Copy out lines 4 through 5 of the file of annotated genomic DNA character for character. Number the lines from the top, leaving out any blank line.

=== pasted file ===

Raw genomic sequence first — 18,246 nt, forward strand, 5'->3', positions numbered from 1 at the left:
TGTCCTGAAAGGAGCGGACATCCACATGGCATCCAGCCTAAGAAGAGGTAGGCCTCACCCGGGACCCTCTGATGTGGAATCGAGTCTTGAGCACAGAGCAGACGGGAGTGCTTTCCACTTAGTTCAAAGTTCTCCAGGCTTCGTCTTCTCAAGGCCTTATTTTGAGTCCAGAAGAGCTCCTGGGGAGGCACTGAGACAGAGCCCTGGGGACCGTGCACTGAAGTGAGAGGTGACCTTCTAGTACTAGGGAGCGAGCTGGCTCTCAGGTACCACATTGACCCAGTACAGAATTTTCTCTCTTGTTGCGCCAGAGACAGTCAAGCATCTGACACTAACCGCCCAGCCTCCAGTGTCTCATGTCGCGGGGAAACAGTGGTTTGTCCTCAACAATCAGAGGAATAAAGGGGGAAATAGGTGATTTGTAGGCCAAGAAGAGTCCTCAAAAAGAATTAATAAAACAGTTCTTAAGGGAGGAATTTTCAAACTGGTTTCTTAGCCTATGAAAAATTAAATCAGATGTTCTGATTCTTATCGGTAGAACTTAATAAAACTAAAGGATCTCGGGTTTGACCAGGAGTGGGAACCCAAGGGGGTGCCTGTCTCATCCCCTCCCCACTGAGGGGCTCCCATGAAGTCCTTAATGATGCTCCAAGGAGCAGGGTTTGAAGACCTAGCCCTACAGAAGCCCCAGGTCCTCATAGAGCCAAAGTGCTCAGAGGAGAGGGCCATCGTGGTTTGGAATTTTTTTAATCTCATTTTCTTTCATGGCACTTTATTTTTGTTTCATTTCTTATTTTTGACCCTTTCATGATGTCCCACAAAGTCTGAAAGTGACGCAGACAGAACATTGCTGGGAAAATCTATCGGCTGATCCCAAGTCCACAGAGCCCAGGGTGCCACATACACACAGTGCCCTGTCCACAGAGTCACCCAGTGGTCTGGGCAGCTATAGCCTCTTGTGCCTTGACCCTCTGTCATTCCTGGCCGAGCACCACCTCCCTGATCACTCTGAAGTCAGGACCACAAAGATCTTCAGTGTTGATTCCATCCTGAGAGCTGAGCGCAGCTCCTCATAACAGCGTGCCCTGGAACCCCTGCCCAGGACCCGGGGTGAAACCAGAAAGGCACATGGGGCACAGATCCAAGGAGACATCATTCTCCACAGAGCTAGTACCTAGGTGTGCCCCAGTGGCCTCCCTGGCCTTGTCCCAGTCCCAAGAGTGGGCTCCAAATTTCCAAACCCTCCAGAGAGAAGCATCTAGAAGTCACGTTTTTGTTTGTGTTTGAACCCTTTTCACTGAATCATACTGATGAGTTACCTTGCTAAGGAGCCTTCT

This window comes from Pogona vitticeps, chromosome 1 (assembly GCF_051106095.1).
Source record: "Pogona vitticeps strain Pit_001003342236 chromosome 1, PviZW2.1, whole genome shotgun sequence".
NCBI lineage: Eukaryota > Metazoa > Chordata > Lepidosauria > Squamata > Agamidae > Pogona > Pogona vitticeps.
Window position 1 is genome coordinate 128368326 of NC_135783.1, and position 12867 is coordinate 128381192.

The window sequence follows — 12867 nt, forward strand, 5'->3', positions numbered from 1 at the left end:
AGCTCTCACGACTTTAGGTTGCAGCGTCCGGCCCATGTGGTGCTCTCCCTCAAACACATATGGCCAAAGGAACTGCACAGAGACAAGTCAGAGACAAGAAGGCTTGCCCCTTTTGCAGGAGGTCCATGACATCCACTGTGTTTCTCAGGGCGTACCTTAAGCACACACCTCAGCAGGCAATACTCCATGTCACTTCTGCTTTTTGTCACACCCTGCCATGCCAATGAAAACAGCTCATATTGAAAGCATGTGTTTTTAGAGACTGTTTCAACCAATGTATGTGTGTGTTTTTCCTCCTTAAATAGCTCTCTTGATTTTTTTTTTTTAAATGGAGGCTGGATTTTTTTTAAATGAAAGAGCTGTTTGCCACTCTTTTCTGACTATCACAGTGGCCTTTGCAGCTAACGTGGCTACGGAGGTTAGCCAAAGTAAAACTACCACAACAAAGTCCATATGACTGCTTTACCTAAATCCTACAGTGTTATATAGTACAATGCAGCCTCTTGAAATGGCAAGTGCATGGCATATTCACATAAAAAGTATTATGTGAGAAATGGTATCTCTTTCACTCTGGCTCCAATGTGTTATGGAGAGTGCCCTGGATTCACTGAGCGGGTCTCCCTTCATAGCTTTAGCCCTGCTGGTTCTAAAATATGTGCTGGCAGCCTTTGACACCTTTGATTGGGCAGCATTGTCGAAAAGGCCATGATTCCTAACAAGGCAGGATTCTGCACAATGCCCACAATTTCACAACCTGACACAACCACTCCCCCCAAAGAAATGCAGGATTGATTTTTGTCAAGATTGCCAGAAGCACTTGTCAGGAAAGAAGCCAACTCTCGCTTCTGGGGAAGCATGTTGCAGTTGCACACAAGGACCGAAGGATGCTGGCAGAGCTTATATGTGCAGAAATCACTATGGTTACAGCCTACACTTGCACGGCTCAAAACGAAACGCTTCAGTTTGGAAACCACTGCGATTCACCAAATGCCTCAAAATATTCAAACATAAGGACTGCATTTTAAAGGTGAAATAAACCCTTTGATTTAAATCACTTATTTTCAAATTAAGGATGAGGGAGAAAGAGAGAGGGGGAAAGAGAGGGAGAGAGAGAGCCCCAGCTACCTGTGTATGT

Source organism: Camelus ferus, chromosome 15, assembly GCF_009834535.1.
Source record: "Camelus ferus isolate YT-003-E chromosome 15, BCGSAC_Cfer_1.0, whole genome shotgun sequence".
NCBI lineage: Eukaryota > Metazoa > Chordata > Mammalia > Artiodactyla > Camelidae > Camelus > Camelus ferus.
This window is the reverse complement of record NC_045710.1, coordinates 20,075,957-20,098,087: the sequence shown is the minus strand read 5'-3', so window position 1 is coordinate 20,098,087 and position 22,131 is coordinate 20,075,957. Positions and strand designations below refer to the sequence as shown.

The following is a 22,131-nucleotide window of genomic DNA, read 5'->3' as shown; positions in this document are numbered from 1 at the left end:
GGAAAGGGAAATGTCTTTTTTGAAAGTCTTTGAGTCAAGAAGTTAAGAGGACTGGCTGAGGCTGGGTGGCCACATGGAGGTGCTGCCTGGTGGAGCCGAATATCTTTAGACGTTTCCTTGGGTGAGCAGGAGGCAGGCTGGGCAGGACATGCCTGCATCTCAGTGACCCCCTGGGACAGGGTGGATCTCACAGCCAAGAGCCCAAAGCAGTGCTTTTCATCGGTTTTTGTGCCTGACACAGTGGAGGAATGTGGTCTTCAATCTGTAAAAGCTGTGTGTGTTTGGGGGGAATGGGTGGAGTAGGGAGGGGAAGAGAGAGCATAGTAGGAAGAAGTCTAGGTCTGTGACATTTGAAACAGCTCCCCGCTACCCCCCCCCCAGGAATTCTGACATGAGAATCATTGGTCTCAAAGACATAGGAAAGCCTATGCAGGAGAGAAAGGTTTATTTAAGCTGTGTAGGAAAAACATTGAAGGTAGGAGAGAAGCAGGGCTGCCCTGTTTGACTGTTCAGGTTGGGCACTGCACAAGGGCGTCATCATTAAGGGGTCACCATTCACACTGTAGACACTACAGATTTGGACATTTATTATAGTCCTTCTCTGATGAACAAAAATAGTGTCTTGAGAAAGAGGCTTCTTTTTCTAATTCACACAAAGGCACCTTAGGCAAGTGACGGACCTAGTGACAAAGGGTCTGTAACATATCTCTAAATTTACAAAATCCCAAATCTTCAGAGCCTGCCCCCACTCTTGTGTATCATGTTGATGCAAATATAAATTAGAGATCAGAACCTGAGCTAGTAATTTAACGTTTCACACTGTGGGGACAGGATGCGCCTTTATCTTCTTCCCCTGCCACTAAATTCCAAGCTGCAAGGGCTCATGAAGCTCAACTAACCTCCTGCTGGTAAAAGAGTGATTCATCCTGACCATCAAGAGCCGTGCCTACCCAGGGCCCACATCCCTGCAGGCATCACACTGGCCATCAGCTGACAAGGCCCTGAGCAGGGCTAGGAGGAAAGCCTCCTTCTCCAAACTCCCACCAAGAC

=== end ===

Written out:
Source record: "Pogona vitticeps strain Pit_001003342236 chromosome 1, PviZW2.1, whole genome shotgun sequence".
NCBI lineage: Eukaryota > Metazoa > Chordata > Lepidosauria > Squamata > Agamidae > Pogona > Pogona vitticeps.